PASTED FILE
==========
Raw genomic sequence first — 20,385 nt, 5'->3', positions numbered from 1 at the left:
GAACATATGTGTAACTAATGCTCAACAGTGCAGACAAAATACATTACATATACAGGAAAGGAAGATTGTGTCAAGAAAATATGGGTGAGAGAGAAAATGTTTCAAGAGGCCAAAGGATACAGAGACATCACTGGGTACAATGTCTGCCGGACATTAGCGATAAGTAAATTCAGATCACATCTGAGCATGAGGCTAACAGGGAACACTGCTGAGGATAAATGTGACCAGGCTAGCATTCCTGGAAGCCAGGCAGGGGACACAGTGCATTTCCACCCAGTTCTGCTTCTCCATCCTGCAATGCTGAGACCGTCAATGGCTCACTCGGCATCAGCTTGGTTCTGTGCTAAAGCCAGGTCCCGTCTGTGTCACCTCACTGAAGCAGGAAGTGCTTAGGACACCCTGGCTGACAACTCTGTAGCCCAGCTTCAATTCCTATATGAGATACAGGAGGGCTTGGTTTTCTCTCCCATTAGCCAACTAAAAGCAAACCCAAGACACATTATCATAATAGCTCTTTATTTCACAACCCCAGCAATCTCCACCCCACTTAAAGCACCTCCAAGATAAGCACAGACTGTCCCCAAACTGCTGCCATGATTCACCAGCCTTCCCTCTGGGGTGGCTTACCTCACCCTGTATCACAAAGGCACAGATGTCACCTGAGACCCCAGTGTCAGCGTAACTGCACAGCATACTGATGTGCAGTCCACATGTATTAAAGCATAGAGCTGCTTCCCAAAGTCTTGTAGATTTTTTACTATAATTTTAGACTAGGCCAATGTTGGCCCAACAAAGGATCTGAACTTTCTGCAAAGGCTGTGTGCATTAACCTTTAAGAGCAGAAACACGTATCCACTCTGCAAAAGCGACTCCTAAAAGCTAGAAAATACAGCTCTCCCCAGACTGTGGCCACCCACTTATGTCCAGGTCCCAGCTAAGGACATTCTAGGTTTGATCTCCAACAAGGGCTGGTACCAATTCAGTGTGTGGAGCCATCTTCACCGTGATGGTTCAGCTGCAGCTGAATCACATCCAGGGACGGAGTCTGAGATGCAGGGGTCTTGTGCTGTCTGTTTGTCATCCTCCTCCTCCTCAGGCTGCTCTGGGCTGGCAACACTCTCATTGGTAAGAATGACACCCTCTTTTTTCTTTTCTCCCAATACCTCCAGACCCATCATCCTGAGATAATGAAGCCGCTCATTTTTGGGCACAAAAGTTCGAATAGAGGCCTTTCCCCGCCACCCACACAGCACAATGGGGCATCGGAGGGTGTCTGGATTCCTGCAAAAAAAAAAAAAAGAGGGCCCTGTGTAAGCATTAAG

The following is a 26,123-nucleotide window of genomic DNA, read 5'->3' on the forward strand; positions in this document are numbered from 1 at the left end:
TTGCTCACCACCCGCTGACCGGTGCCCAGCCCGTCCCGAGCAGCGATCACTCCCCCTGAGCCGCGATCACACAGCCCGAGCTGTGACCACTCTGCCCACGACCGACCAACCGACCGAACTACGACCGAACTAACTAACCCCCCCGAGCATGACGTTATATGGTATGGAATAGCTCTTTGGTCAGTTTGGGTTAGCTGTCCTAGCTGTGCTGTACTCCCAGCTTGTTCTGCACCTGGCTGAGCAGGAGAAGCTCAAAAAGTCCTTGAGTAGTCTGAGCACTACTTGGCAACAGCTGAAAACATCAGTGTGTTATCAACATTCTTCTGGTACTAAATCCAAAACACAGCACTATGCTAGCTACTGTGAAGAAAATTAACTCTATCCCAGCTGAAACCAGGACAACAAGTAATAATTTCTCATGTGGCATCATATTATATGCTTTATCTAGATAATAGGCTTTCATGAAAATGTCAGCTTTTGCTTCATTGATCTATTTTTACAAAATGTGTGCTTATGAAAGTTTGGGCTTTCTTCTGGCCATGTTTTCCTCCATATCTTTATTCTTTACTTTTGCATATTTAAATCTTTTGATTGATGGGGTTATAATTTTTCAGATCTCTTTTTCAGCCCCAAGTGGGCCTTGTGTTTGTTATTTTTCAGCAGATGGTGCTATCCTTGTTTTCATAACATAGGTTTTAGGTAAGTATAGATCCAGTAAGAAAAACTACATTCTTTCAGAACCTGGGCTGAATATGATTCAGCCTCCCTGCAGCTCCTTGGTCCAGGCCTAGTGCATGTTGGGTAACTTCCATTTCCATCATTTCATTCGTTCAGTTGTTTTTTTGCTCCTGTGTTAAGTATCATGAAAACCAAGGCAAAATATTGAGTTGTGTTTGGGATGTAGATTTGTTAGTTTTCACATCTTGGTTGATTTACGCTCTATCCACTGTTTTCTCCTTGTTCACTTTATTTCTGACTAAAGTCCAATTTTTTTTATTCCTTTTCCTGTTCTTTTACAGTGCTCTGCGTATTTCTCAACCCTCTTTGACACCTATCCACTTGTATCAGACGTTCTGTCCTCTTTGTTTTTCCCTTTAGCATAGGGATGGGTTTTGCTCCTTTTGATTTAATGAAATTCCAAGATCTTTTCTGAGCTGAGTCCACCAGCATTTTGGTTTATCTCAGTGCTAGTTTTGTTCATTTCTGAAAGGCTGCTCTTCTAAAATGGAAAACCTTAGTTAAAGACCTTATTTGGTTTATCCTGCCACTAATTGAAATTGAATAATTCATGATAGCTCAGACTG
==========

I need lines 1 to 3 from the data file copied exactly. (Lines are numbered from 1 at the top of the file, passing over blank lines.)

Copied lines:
Raw genomic sequence first — 20,385 nt, 5'->3', positions numbered from 1 at the left:
GAACATATGTGTAACTAATGCTCAACAGTGCAGACAAAATACATTACATATACAGGAAAGGAAGATTGTGTCAAGAAAATATGGGTGAGAGAGAAAATGTTTCAAGAGGCCAAAGGATACAGAGACATCACTGGGTACAATGTCTGCCGGACATTAGCGATAAGTAAATTCAGATCACATCTGAGCATGAGGCTAACAGGGAACACTGCTGAGGATAAATGTGACCAGGCTAGCATTCCTGGAAGCCAGGCAGGGGACACAGTGCATTTCCACCCAGTTCTGCTTCTCCATCCTGCAATGCTGAGACCGTCAATGGCTCACTCGGCATCAGCTTGGTTCTGTGCTAAAGCCAGGTCCCGTCTGTGTCACCTCACTGAAGCAGGAAGTGCTTAGGACACCCTGGCTGACAACTCTGTAGCCCAGCTTCAATTCCTATATGAGATACAGGAGGGCTTGGTTTTCTCTCCCATTAGCCAACTAAAAGCAAACCCAAGACACATTATCATAATAGCTCTTTATTTCACAACCCCAGCAATCTCCACCCCACTTAAAGCACCTCCAAGATAAGCACAGACTGTCCCCAAACTGCTGCCATGATTCACCAGCCTTCCCTCTGGGGTGGCTTACCTCACCCTGTATCACAAAGGCACAGATGTCACCTGAGACCCCAGTGTCAGCGTAACTGCACAGCATACTGATGTGCAGTCCACATGTATTAAAGCATAGAGCTGCTTCCCAAAGTCTTGTAGATTTTTTACTATAATTTTAGACTAGGCCAATGTTGGCCCAACAAAGGATCTGAACTTTCTGCAAAGGCTGTGTGCATTAACCTTTAAGAGCAGAAACACGTATCCACTCTGCAAAAGCGACTCCTAAAAGCTAGAAAATACAGCTCTCCCCAGACTGTGGCCACCCACTTATGTCCAGGTCCCAGCTAAGGACATTCTAGGTTTGATCTCCAACAAGGGCTGGTACCAATTCAGTGTGTGGAGCCATCTTCACCGTGATGGTTCAGCTGCAGCTGAATCACATCCAGGGACGGAGTCTGAGATGCAGGGGTCTTGTGCTGTCTGTTTGTCATCCTCCTCCTCCTCAGGCTGCTCTGGGCTGGCAACACTCTCATTGGTAAGAATGACACCCTCTTTTTTCTTTTCTCCCAATACCTCCAGACCCATCATCCTGAGATAATGAAGCCGCTCATTTTTGGGCACAAAAGTTCGAATAGAGGCCTTTCCCCGCCACCCACACAGCACAATGGGGCATCGGAGGGTGTCTGGATTCCTGCAAAAAAAAAAAAAAGAGGGCCCTGTGTAAGCATTAAG

The following is a 26,123-nucleotide window of genomic DNA, read 5'->3' on the forward strand; positions in this document are numbered from 1 at the left end: